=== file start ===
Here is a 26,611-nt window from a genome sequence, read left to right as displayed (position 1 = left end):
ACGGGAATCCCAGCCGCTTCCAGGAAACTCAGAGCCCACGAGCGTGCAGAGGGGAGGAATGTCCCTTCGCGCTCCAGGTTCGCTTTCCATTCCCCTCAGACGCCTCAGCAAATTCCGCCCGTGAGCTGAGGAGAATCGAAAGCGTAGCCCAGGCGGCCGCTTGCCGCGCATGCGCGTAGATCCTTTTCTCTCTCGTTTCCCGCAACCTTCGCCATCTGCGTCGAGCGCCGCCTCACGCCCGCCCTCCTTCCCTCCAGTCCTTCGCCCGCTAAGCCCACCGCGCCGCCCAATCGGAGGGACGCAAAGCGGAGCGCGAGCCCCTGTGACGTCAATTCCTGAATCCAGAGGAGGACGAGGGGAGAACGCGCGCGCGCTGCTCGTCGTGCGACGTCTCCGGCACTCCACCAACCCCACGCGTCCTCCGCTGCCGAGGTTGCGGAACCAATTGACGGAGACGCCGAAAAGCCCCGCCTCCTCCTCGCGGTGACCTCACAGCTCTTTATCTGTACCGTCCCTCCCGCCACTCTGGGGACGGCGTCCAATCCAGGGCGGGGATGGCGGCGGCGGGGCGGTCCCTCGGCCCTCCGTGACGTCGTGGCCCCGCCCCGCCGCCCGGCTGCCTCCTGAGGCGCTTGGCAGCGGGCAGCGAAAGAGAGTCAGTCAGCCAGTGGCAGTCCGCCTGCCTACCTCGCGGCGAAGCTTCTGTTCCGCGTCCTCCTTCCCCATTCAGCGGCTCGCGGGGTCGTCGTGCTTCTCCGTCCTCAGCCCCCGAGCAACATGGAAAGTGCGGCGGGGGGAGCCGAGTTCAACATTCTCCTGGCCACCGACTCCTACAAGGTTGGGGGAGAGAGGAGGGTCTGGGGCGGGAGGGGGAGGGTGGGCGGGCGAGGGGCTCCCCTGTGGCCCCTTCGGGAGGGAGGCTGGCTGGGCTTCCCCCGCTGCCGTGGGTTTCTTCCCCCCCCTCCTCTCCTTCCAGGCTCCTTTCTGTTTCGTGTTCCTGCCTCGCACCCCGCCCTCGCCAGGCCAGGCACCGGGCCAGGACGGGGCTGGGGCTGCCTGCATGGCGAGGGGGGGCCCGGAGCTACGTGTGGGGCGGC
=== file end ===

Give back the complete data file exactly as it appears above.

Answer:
Here is a 26,611-nt window from a genome sequence, read left to right as displayed (position 1 = left end):
ACGGGAATCCCAGCCGCTTCCAGGAAACTCAGAGCCCACGAGCGTGCAGAGGGGAGGAATGTCCCTTCGCGCTCCAGGTTCGCTTTCCATTCCCCTCAGACGCCTCAGCAAATTCCGCCCGTGAGCTGAGGAGAATCGAAAGCGTAGCCCAGGCGGCCGCTTGCCGCGCATGCGCGTAGATCCTTTTCTCTCTCGTTTCCCGCAACCTTCGCCATCTGCGTCGAGCGCCGCCTCACGCCCGCCCTCCTTCCCTCCAGTCCTTCGCCCGCTAAGCCCACCGCGCCGCCCAATCGGAGGGACGCAAAGCGGAGCGCGAGCCCCTGTGACGTCAATTCCTGAATCCAGAGGAGGACGAGGGGAGAACGCGCGCGCGCTGCTCGTCGTGCGACGTCTCCGGCACTCCACCAACCCCACGCGTCCTCCGCTGCCGAGGTTGCGGAACCAATTGACGGAGACGCCGAAAAGCCCCGCCTCCTCCTCGCGGTGACCTCACAGCTCTTTATCTGTACCGTCCCTCCCGCCACTCTGGGGACGGCGTCCAATCCAGGGCGGGGATGGCGGCGGCGGGGCGGTCCCTCGGCCCTCCGTGACGTCGTGGCCCCGCCCCGCCGCCCGGCTGCCTCCTGAGGCGCTTGGCAGCGGGCAGCGAAAGAGAGTCAGTCAGCCAGTGGCAGTCCGCCTGCCTACCTCGCGGCGAAGCTTCTGTTCCGCGTCCTCCTTCCCCATTCAGCGGCTCGCGGGGTCGTCGTGCTTCTCCGTCCTCAGCCCCCGAGCAACATGGAAAGTGCGGCGGGGGGAGCCGAGTTCAACATTCTCCTGGCCACCGACTCCTACAAGGTTGGGGGAGAGAGGAGGGTCTGGGGCGGGAGGGGGAGGGTGGGCGGGCGAGGGGCTCCCCTGTGGCCCCTTCGGGAGGGAGGCTGGCTGGGCTTCCCCCGCTGCCGTGGGTTTCTTCCCCCCCCTCCTCTCCTTCCAGGCTCCTTTCTGTTTCGTGTTCCTGCCTCGCACCCCGCCCTCGCCAGGCCAGGCACCGGGCCAGGACGGGGCTGGGGCTGCCTGCATGGCGAGGGGGGGCCCGGAGCTACGTGTGGGGCGGC